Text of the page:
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Senate Farm Bill Passes, NCC Expresses Concerns for Cotton

Senate Farm Bill Passes, NCC Expresses Concerns for Cotton

The National Cotton Council (NCC) and Plains Cotton Growers (PCG) commend the U.S. Senate for passing their proposed farm bill, the Agriculture Improvement Act of 2018.

Yet through the accolades expressed to Senate Agriculture Committee Chairman Pat Roberts (R-KS) and Ranking Member Debbie Stabenow D-MI) of Michigan for successfully moving the policy package through the Senate and gathering the votes to pass the bill – as well as the efforts of all Cotton Belt Senators who worked to defend and improve policies important to the U.S. cotton industry – there are still some concerns for cotton that the industry believes must be addressed in the conference committee with the House farm bill.

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In a statement issued following Senate passage, the NCC expressed concerns about funding for the Economic Adjustment Assistance Program (EAAP) to help U.S. textile manufacturers stay competitive. Initially eliminated in the farm bill version voted out of the Senate Agriculture Committee, EAAP had only three years of full funding restored in the Senate’s farm bill. The NCC noted the work of Senators Isakson (R-GA), Jones (D-AL), Tillis (R-NC), Burr (R-NC), Graham (R-SC), Boozman (R-AR), Hyde-Smith (R-MS) and Perdue (R-GA) for fighting for EAAP restoration and other cotton priorities.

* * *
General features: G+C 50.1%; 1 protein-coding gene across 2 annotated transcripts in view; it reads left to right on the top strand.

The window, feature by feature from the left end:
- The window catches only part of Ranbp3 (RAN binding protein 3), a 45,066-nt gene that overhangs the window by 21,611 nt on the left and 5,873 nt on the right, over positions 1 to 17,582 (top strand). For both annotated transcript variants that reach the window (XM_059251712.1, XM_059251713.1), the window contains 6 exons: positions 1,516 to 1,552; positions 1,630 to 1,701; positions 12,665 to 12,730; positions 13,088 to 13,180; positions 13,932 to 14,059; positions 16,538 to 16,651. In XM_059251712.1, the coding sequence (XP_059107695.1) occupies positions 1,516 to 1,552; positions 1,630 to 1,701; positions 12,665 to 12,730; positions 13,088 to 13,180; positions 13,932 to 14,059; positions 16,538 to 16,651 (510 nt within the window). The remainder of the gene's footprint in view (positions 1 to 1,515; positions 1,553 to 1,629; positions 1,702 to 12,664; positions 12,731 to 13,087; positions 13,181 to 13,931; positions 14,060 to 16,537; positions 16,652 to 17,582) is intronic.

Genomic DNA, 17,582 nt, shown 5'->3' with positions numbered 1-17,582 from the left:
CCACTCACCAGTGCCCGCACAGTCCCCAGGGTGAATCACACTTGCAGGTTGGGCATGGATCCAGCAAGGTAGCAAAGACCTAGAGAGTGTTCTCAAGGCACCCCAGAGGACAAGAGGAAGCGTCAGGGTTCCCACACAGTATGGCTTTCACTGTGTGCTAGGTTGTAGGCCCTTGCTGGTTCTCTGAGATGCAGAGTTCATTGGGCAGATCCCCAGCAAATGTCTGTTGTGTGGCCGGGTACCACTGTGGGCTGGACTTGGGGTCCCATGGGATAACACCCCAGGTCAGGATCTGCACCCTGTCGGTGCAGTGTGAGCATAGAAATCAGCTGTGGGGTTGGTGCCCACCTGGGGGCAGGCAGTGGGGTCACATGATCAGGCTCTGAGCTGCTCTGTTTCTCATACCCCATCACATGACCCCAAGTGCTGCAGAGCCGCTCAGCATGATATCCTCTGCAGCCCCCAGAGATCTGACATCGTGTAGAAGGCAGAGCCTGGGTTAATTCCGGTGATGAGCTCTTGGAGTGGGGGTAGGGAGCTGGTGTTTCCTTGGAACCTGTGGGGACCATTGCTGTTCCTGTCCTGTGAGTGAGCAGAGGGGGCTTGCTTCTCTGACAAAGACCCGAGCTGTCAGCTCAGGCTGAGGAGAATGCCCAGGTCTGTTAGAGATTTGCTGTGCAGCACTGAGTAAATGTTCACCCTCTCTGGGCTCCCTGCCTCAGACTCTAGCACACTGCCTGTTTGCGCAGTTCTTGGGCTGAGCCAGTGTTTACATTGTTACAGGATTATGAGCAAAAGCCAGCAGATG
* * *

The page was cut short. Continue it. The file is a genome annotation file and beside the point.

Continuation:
The NCC is also concerned about the addition of an amendment by Senator Grassley (R-IA) that tightens the restrictions on farm management contributions for commodity program eligibility, potentially making the farm law’s safety net less effective.

The NCC considers the House version of the farm bill as more effective in fully addressing the policy needs of the U.S. cotton and textile industries, as well as commercially-viable family farming operations in general.

Now the challenging work begins as the House and Senate versions go to conference committee in July to develop one cohesive farm bill acceptable to Republicans, Democrats and the Administration before current farm legislation expires on September 30.

The NCC, as U.S. cotton’s central organization, looks forward to working with its supporters in the House and Senate throughout the conference committee process to achieve the U.S. cotton industry’s policy priorities in the final legislation.

“We look forward to working with the House and the Senate as the bill goes to the conference committee, and ultimately toward final passage of the farm bill before the expiration of the 2014 Farm Bill in September,” said PCG President Stacy Smith.

Likewise, the NCC intends to move forward with its supporters in the House and Senate through the conference committee process to protect the U.S. cotton industry’s priorities in the final legislation.

 

Based on information provided by the National Cotton Council and Plains Cotton Growers.